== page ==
Trying to remember events that happened in a school ten years ago is like looking for old clothes to wear in a closet full of discarded mementos. Some of those mementos had significant meaning; otherwise, they wouldn’t be in the closet at all. But most, alas, are best left unremembered.
What was it like in the early 70’s when about 180 Filipinos, Malaysians, Indians, Singaporeans, Japanese, Koreans and Pakistanis sweated it out in the newly built modern edifice called the Asian Institute of Management in the plush Makati in pursuit of that three-lettered degree (which sounded more like a four-letter word) which hopefully was to catapult us into the industrial world?
Reminiscences like this are quite tricky, for they can unerringly reveal either one’s own follies and biases or his genius and intellectual honesty. No two people witnessing the same event will describe it exactly the same way.
So be it.
There were two things that immediately stood out in my mind when I recalled those two grueling years at AIM. The first was the strong typhoon Yoling which mercilessly lashed at Manila with its more than 170 km. per hour winds, causing heavy damage and pandemonium in the growing Metropolis. I recalled that all other schools had suspended classes except AIM because, according to the Administration, we were not covered by the then Department of Education rules on suspension of classes. So, case discussions continued while Yoling growled outside. It was already too late when classes were finally dismissed. The students were caught by the heaviest portion of the typhoon as they went home. I was lucky to have reached my place without a scratch. The other incident that came to my mind at that time was when we witnessed several bank robbers mercilessly gunned down in their cars by the Metrocom and the police in front of the AIM building. By the time the shooting stopped, at least two men lay dead inside their bullet-ridden get-away cars.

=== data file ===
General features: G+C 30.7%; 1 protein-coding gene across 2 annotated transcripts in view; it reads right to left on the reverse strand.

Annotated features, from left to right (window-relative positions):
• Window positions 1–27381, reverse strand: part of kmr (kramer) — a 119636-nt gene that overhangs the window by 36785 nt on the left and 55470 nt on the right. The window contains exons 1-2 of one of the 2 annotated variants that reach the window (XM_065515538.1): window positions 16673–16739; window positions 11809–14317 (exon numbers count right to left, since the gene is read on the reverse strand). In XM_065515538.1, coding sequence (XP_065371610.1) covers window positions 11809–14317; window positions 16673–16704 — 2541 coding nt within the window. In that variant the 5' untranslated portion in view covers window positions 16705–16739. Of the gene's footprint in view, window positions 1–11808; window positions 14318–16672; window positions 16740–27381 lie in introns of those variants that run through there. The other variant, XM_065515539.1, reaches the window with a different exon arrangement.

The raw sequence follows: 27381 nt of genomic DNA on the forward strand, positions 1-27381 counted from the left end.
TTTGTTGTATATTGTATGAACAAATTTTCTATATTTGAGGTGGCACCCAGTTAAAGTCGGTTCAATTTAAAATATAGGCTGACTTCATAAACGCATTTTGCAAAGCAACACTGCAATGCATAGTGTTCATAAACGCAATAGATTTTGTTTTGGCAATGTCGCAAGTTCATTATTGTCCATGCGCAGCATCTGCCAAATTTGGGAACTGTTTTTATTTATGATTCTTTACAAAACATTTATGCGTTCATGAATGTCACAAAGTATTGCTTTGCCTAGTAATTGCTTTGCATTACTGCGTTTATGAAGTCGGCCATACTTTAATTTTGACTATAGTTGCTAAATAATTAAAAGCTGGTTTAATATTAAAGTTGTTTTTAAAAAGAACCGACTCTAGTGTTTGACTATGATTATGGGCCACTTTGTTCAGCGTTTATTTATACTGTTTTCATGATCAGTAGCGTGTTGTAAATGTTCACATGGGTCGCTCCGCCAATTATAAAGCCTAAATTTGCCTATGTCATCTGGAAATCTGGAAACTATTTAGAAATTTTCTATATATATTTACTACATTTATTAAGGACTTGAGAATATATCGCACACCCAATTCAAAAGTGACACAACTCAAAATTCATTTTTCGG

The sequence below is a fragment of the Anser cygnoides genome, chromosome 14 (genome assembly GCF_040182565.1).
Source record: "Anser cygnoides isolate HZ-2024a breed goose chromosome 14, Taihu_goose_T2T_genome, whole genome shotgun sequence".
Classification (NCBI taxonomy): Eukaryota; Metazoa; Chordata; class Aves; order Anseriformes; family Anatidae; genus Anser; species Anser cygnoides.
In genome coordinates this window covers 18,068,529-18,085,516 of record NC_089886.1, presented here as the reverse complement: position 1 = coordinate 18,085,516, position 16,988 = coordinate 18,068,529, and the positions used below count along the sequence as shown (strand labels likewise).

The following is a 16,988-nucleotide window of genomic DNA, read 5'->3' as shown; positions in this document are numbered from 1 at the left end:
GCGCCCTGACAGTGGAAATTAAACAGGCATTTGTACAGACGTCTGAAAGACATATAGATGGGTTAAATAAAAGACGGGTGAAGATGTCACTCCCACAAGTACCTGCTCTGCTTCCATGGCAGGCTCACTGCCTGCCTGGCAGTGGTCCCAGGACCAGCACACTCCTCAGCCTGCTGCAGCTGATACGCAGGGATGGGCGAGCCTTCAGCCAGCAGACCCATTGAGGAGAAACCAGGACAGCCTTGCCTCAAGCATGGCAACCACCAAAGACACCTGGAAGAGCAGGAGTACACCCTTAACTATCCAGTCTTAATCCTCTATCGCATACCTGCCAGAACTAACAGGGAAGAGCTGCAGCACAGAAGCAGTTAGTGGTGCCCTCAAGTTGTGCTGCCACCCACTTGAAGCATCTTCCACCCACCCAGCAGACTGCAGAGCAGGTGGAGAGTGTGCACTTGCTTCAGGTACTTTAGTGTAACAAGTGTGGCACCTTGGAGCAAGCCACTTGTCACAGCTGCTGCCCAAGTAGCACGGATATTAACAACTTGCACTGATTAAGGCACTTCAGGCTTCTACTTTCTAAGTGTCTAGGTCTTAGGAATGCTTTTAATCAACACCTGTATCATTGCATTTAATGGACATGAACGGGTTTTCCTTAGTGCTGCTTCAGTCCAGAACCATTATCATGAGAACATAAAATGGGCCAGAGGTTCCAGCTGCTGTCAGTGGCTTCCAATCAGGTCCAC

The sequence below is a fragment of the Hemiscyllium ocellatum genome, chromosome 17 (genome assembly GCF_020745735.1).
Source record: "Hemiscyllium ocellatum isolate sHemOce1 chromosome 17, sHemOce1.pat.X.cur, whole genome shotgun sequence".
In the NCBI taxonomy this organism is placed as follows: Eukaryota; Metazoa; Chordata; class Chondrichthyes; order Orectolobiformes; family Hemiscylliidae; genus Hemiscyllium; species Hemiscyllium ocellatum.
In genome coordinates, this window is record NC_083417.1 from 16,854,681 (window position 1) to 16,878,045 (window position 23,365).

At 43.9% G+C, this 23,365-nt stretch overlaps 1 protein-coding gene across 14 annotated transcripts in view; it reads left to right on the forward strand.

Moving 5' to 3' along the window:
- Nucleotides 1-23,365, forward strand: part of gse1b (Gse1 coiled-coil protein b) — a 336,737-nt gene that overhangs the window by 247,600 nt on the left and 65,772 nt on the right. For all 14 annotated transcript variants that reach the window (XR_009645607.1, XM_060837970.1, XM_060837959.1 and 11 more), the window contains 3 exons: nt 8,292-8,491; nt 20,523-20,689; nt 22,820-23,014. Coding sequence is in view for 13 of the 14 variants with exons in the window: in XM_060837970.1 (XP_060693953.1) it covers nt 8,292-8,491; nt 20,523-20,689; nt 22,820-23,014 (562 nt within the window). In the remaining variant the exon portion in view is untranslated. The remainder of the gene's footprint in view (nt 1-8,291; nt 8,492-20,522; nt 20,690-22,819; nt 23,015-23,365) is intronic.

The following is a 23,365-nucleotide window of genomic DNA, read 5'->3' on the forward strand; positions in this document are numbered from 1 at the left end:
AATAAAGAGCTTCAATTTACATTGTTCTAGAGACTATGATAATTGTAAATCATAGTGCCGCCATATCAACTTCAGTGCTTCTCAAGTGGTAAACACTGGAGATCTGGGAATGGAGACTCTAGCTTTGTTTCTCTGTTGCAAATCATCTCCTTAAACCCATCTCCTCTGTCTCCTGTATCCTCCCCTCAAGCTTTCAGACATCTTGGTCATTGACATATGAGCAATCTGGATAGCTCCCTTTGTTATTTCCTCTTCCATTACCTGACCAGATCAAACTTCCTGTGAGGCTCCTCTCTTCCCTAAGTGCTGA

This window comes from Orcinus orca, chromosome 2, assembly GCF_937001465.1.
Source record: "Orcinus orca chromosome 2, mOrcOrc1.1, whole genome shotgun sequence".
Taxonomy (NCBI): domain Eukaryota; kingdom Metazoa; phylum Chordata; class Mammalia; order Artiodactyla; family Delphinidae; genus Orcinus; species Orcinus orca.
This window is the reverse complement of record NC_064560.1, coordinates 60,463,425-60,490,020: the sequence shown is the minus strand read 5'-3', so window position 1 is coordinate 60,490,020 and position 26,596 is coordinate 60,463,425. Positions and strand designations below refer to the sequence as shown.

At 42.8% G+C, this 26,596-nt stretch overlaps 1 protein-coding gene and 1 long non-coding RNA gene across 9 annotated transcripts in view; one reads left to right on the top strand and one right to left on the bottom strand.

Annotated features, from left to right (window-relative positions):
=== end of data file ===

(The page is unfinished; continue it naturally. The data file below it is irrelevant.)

These definitely are not very pleasant memories. But life is not a bed of roses all the time, especially at A.I.M.
I recalled the first year of our study to be no better than being in hell. We spent sleepless nights trying to finish voluminous reading assignments. Sleeping at 2:00 A.M. was not uncommon for most of us.
The almost inhuman pressures the faculty placed us in at the time exacted a heavy toll in terms of the mental health and well-being of some students. One foreign student in fact had a nervous breakdown because of it and several others voluntarily quit after spending so much money and effort trying to get accepted.
Despite these incidents, very little attempt was made to help students cope with the new situation they found themselves in. This was rationalized by the administration and the faculty by saying that business life is tough and merciless, that they were merely exposing the students to the realities of corporate life which was heartless and completely devoid of human feeling or emotion. So we had better get used to it. If we can’t make it through the first year, we will never make it in a corporate setting. So we were told – and they were probably right. Everything must be sacrificed to the gods of efficiency, rate of return and sales turnover.
A.I.M at that time was groping for direction and an image. About 75% to 85% of the cases we studied were American, mostly from the venerable Harvard Business School. I was one of the most vocal critics of the heavily western orientation of the school. I used to call it the American Institute of Management. That was the time when we knew more about General Motors than Sarao’s jeepneys, more about John D. Rockefeller than about Jose Soriano and Enrique Zobel, more about the behavior of the dollar than the Philippine peso.